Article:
New silica coating pigment for inkjet papers from mining industry sidestreams

Taina Lamminmäki, Eija Kenttä, Hille Rautkoski, John Bacher, Sebastian Teir, John Kettle, Juha Sarlin

Research output: Contribution to journalArticleScientificpeer-review


Silica is commonly used as an ingredient in the coatings of inkjet papers because of its capability to provide a coating layer structure combining a high pore volume, into which all the applied inkjet ink can transfer, and a suitable pore size distribution for very quick ink absorption. Nowadays, the production of silica pigment is quite expensive, and therefore, it would be advantageous to find a cheaper raw material source. In this study, the raw material was Greek olivine from magnesite mine sidestreams. The silica pigment was produced at laboratory scale by using nitric acid as a solvent. The target of this work was to clarify how this produced silica pigment is suited for inkjet coating pigments. The coating colors were applied by a laboratory rod coater on fine base paper and white-top kraftliner, and the coated surfaces were printed with a home and office area inkjet printer. The results showed that the produced olivine-based silica pigment has a potential in matt inkjet coatings. The coating of the produced silica pigment increased the print density, decreased the print-through, and diminished the bleeding of fine paper and white-top kraftliner board. However, further development work is needed to improve the pigment brightness to a more acceptable level, and to control the particle size at the nitric acid dissolution.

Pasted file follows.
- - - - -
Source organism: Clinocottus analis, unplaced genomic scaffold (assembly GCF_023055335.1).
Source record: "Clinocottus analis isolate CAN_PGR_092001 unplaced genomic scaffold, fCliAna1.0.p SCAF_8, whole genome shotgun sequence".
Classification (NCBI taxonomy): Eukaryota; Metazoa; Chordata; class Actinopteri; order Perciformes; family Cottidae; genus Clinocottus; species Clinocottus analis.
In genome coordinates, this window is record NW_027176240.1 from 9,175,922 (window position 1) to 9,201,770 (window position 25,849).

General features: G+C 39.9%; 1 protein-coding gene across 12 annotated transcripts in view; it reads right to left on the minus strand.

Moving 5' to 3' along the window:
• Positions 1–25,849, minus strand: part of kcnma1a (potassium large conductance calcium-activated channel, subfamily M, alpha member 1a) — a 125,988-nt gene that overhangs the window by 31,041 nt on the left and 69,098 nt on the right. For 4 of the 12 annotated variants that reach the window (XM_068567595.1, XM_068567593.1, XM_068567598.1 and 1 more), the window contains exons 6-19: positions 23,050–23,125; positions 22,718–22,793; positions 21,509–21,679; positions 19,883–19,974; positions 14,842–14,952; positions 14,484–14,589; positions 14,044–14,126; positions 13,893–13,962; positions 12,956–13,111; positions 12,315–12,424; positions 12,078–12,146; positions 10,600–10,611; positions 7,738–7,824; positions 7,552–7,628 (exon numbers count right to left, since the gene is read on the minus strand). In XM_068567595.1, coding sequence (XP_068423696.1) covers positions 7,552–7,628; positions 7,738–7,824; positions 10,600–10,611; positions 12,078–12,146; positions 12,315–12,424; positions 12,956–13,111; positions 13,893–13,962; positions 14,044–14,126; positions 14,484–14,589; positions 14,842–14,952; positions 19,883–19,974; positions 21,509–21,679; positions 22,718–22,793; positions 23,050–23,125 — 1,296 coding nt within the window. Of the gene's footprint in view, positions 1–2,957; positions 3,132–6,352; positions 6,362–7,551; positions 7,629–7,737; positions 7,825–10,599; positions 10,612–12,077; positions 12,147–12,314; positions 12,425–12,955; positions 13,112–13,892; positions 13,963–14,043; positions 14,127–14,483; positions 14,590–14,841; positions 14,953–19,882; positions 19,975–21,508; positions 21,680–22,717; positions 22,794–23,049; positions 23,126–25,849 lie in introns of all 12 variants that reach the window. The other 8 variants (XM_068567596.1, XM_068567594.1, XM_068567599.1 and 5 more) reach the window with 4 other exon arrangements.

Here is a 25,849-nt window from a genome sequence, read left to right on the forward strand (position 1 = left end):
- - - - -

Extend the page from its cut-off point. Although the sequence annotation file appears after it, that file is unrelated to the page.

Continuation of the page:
Original languageEnglish
Pages (from-to)224-234
JournalJournal of Surface Engineered Materials and Advanced Technology
Issue number3
Publication statusPublished - 2013
MoE publication typeA1 Journal article-refereed


  • silica
  • coating pigment
  • inkjet printing
  • print quality
  • ink penetration
  • ionic charge
  • dye transfer process


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